How to spice up oatmeal

Oatmeal: The Underestimated Pantry Staple

Oat is a type of grain that is grown for its seed which are rich in nutrients.  The oat husks are then processed for human consumption to produce different oat products and is also used as feeds for livestock.

Oatmeat Products

Husks are removed from oat grains by impact then heated and cooled the oat groats, which are the seed inside the husk.  The groats are then further processed and turn into the following oatmeal products:

Steel-cut oats

Also known as course oats, these are simply cut without being rolled thinner.  So they have more texture and take longer to cook.

Rolled Oats

The groats are steamed, flatten using a roller type equipment which makes cooking time shorter.  Rolled oats are further processed to make the following types:

  • Old fashioned – the steamed and flatted groats are simply flaked to make these type of oatmeal.  These have to most texture among the three.
  • Quick Cooking – these are groats which are cooked, dried, cut, then rolled thinner which makes them cook faster than old fashioned oatmeal.

Instant oats

These groats undergo the same process as quick cooking oats but are rolled even thinner, making them the fastest to cook among the three. And the best part is you can get them on Amazon:

The Healthy Deal of Oatmeal

High in Vitamin and Minerals

Some of these vitamins and minerals are, to name a few:

  • Manganese – helps in development, growth and metabolism
  • Phosphorous – aids in bone health and tissue maintenance
  • Copper – important mineral for heart health
  • Iron – ensures transport of oxygen in the blood

Rich in antioxidants

Oats are a unique source of avenanthamides that have anti-inflammatory and anti-itching qualities which helps with prevention of childhood asthma and skin irritations.   It also has Ferulic acid which neutralizes free radicals that damage and age cells.

High in fiber

They are rich in beta-glucan, a soluble fiber which turns into a gel-like solution in our stomach.  It also gives us the following benefits:

  • Alleviates constipation
  • Reduces LDL and cholesterol
  • Reduces blood sugar and response of insulin
  • Facilitates growth of good bacteria in the digestive tract
  • Supports weight loss

Good source of Quality protein

Oats are also a unique source of avenalin, which are similar to proteins found in legumes.

Uses of Oatmeal other than as food

It’s not healthy and nutritious, you can also use as:

  • A Relief for burns – simply apply cold oatmeal to your burn spot.
  • A Hair care regimen – oatmeal has B-vitamins which is very good for the hair leaving it softer, shinier, repairs damaged hair, prevents breakage, and soothes itchy scalp.
  • A Skin care regimen – oatmeal helps soak up excess oil, treat acne and dry skin, remove dead skin cells and soothe inflammation and itching.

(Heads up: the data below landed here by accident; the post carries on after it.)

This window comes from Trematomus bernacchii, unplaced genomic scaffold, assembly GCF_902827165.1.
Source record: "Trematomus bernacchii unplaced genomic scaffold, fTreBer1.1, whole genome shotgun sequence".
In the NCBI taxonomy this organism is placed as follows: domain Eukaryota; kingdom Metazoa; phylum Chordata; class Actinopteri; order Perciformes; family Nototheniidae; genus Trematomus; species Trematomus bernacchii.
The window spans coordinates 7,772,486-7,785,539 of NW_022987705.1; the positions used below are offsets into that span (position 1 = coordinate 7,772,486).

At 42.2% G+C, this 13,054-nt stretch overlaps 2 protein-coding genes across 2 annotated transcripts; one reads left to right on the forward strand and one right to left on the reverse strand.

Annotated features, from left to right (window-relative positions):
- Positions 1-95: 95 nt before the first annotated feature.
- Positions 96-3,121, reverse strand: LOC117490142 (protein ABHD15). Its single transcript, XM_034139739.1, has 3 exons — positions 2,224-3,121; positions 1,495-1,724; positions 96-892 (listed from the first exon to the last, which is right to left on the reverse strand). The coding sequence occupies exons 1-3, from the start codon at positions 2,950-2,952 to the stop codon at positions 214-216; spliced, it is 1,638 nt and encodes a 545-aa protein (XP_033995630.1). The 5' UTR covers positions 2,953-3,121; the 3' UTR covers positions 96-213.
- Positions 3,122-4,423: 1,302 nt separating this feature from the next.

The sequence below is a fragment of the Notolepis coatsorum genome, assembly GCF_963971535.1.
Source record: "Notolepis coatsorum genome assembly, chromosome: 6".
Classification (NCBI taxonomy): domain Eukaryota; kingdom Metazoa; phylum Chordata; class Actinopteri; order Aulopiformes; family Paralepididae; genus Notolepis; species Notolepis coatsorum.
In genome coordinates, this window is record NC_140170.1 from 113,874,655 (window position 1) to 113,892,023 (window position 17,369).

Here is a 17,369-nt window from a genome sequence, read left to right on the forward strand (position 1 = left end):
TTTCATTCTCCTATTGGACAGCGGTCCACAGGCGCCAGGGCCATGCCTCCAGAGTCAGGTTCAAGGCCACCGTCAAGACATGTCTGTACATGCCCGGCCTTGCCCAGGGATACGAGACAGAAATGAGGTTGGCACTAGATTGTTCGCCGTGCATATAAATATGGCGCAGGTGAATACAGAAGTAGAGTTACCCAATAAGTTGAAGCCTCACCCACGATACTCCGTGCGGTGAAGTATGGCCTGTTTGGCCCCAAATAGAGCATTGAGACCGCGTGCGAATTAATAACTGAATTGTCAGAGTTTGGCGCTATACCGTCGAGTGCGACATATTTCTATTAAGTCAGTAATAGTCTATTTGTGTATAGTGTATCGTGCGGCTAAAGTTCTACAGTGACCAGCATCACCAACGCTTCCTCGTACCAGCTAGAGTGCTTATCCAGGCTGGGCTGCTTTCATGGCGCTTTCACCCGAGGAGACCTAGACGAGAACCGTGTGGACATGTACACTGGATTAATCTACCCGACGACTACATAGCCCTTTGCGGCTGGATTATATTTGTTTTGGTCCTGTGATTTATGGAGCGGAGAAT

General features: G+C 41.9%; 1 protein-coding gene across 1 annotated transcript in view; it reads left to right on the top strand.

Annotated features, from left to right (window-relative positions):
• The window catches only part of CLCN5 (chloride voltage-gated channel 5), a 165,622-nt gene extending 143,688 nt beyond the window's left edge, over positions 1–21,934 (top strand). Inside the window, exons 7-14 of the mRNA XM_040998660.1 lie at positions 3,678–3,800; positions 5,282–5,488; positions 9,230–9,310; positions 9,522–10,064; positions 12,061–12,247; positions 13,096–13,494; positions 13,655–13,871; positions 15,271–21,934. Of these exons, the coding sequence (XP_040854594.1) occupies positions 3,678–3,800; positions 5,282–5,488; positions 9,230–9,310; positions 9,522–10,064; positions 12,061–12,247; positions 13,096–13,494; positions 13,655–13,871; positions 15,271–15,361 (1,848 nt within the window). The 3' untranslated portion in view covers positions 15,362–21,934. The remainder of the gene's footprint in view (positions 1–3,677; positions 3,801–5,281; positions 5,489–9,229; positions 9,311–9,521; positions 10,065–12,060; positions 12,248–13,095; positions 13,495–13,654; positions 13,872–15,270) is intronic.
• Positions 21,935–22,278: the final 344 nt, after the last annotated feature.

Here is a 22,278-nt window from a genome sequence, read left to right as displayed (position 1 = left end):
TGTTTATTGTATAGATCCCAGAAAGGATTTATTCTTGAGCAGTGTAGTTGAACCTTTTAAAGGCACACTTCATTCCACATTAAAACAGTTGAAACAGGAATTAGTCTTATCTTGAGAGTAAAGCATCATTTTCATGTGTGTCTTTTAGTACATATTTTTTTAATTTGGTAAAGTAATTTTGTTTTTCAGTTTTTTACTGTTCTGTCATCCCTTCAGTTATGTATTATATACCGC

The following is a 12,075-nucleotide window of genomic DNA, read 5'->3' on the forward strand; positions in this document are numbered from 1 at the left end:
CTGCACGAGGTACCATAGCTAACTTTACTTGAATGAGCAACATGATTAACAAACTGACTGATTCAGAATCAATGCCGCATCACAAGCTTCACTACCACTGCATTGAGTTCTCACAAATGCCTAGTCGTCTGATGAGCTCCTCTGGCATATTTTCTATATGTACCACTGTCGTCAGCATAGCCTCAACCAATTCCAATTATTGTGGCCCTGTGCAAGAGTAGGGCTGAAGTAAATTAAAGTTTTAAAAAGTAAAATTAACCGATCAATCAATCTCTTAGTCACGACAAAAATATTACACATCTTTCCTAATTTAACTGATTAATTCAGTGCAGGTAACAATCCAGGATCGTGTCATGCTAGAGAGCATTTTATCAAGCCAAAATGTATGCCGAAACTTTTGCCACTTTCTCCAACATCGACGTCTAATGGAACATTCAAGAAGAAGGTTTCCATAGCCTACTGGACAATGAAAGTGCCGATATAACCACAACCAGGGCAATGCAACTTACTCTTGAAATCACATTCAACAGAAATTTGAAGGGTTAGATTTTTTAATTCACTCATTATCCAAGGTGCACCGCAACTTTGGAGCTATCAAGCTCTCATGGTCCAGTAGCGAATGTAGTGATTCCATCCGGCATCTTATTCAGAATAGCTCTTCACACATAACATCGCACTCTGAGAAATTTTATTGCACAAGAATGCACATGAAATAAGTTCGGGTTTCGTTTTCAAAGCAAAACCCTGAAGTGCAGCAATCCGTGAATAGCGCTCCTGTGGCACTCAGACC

Endless possibilities with oatmeal

For such a small grain, oatmeal packs a lot of the good stuff for our body.  Not only that, it can also nourish our taste buds when cooked into delicious meals.  Here are some ways you can prepare oatmeal!

Oatmeal for breakfast

Cooked Oatmeal

The basic oatmeal breakfast is to cook it with water.  But we would like to show you how to spice up your oatmeal and turn into something you’ll wake up for!

  • Add real or dried fruits and nuts – cut them up and mix them in.
  • Add peanut butter or almond butter – add energy and taste to your oatmeal by adding these nut spreads. 
  • Use milk instead of water – using milk, will make the oatmeal taste creamier.
  • Add spices or flavor extracts– You can add your favorite spice like cinnamon, pumpkin spice, and, nutmeg.  You can also add vanilla extract while cooking it.
  • Add Chocolate drink powder – if you like chocolate drinks, you’ll love this one.  Simply add any chocolate drink powder like Swiss Miss.
  • Put granola on top – this adds texture and bursts of flavor into your oatmeal
  • Add honey or maple syrup – this adds a bit of healthy sweetness to your oatmeal.

Overnight Oats

If you don’t feel like waking up early to cook your oatmeal, you can prepare them the night before by soaking them in milk, chocolate milk, or almond milk.  Then, simply top with any of the “spicing-up” ideas above. You can also add other heathy stuff like chia seeds, flax seeds, and the like.  Here are some recipes for overnight oats.

Oat Smoothies

You can eat your oatmeal and drink it too!  It will also make you feel full enough to get your day started or as a perfect reward after your gym session.

Cooking with Oatmeal

Oatmeal is also something pretty handy when it comes to cooking.  Here are some ways oatmeal can help you out in your cooking.

  • Substitute Bread Crumbs with Oatmeal – ran out of bread crumbs for that chicken or fish fillet?  Use oatmeal instead.  Who knows, you may even like it more.  
  • Oatmeal as a meat extender – you can also use oatmeal to replace crushed soda crackers or bread crumbs in your burger or meat loaf recipe.  They’ll do the trick just fine.
  • Oatmeal as thickener for soup, stews and sauces – if your soup, stew, or sauce is a bit thin, add a tablespoon of oatmeal and let it simmer.  It’ll soak up some moisture.  You can also cook, then puree it and use it instead of cream in your cream of mushroom or broccoli.
  • Substitute for whole wheat flour – simply put your oats in a blender and pulse till powdery…viola you have oat flour.  Keep in the fridge and it’ll keep for around 3 months.

Keep oatmeal in your pantry!

It’s good for you internally, externally, and even helps you with your cooking.  Hope we made you take a second look at this underestimated grain! Get some today and be sure to try out the recipes above:

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